July’s Subdued Inflation Could Lead to Fed Rate Pause

July's Subdued Inflation Could Lead to Fed Rate Pause - ameridaily (1)

“Subdued Inflation Persists: July’s inflation figures indicate a continued easing of price pressures, potentially dissuading the Federal Reserve from proceeding with an interest rate hike in its forthcoming September meeting.”

The consumer-price index, which measures goods and services prices throughout the economy, exhibited a modest 0.2% rise in July, mirroring June’s numbers, as reported by the Labor Department on Thursday. Core prices, excluding volatile food and energy categories, also displayed a mere 0.2% increase in both months, signaling a broader deceleration in price escalation.

These statistics contributed to a 3.2% annual inflation rate in July, slightly up from June’s 3%. Meanwhile, annual core inflation dipped from June’s 4.8% to 4.7% in July.

This increase in annual inflation was notably influenced by the circumstances in July of the previous year, serving as a basis for comparison. Economists anticipate the annual inflation rate won’t decrease significantly this year, partly due to what’s known as base effects.

Positive inflation news translated to a slight uptick in U.S. stocks. The S&P 500 saw a marginal gain of less than 0.1%, while the Dow Jones Industrial Average increased by 0.2% and the Nasdaq Composite rose by 0.1%. The benchmark 10-year U.S. Treasury yield inched up to 4.081%.

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Core inflation holds greater significance for Fed officials, as it offers a more accurate prediction of future inflation compared to the overall inflation rate.

The recent trend in core CPI data adds to the growing uncertainty about whether the central bank will proceed with further rate hikes this year, a path most officials had initially projected in June.

The new figures led to a decrease in the three-month annualized core inflation rate, down from 5% in May to 3.1%, marking the lowest reading in two years. Laurence Meyer, a former Fed governor, expressed astonishment, stating, “My God, that’s incredible. There’s absolutely no question that core inflation has turned the corner faster than the Fed anticipated.”

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Even prior to this report, a handful of Fed officials hinted at the possibility of pausing interest-rate increases, having raised them in 11 out of the past 12 central bank meetings. In the most recent adjustment, the central bank increased rates to a range between 5.25% and 5.5%, marking the highest point in 22 years.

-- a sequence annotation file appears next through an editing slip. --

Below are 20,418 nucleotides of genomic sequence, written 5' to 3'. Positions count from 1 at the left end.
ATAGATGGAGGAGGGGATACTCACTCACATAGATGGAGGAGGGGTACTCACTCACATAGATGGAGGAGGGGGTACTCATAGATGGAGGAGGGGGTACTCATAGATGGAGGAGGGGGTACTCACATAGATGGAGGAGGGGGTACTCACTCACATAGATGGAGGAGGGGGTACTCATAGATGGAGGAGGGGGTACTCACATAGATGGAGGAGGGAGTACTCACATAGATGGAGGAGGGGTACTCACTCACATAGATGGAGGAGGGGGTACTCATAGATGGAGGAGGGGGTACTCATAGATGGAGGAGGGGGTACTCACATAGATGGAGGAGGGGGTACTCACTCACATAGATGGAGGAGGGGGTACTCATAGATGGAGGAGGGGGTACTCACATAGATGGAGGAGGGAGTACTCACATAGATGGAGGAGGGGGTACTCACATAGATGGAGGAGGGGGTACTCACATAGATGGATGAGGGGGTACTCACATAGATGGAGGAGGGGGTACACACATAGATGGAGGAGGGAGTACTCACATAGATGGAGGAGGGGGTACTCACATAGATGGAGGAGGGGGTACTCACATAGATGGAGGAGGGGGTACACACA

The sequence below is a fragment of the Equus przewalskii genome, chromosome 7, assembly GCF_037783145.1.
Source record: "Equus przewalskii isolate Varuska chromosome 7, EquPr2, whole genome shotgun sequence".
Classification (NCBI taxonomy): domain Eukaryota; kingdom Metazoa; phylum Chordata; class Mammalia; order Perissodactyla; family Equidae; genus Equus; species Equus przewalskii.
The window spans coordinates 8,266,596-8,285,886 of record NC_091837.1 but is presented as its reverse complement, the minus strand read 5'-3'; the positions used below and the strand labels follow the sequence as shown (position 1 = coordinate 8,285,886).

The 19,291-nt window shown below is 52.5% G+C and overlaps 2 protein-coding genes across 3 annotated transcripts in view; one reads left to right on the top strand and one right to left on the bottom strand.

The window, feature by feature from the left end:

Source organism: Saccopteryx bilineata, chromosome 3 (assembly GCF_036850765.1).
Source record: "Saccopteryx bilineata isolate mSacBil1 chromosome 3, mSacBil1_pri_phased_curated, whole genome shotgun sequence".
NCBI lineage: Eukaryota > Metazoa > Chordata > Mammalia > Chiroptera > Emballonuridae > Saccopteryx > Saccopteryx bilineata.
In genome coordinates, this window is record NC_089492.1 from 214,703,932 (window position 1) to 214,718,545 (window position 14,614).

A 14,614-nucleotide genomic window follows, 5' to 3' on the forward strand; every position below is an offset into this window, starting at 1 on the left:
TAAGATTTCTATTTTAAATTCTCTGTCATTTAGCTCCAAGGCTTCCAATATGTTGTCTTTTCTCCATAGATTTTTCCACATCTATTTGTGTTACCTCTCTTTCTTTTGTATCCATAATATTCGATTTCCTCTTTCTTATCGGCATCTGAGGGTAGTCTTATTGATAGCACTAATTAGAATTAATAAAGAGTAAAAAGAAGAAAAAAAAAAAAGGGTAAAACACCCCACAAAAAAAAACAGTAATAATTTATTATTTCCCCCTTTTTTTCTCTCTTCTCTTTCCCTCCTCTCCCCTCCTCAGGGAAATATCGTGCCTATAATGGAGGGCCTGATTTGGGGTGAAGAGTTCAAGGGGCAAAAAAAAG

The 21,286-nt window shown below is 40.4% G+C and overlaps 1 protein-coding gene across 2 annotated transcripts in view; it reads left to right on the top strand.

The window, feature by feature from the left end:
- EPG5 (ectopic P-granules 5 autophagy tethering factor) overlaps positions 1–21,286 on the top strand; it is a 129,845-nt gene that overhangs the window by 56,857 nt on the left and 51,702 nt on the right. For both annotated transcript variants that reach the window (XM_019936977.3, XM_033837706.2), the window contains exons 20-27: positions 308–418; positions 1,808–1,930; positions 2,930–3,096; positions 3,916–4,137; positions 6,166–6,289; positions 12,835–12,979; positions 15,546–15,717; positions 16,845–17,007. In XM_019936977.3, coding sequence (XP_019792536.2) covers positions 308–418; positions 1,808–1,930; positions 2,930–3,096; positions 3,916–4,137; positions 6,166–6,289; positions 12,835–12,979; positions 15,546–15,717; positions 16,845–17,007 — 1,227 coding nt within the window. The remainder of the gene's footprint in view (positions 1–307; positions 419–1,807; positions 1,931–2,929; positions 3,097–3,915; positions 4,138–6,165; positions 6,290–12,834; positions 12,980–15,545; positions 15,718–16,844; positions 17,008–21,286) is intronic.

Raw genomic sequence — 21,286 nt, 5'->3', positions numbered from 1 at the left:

While most officials projected in June that rates would rise to a range between 5.5% and 5.75% this year, the marked slowdown in inflation over the past two months has prompted a reevaluation. Their next meeting is scheduled for September 19-20.

“I believe we may be at the point where we can be patient and hold rates steady,” stated Philadelphia Fed President Patrick Harker in a recent speech. Boston Fed President Susan Collins echoed this sentiment, suggesting that a pause might be necessary in the near future.

However, some remain cautious, as recent data suggests a shifting economic landscape with the potential for a soft landing in terms of Subdued Inflation against signs of economic reacceleration, Subdued Inflation

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“The playing field has opened up a lot,” noted Richmond Fed President Tom Barkin. “I don’t want to declare a reacceleration too quickly [or] declare inflation settling too quickly.”

Housing prices experienced a 0.4% increase in July, mirroring June’s uptick, and were responsible for over 90% of the overall CPI rise, as per the Labor Department.

Due to measurement lags, the slowdown in housing price increases, including rent, might take time to manifest in inflation data.

Kathy Bostjancic, Chief Economist at Nationwide Mutual, anticipates that the cooling trend in housing inflation for this year will continue, potentially applying downward pressure on core inflation.

Furthermore, used car prices dropped by 1.3% in July compared to June, continuing a reversal from the pronounced surge during the post-Covid economic rebound. This decline might also contribute to easing core inflation in the future, economists suggest.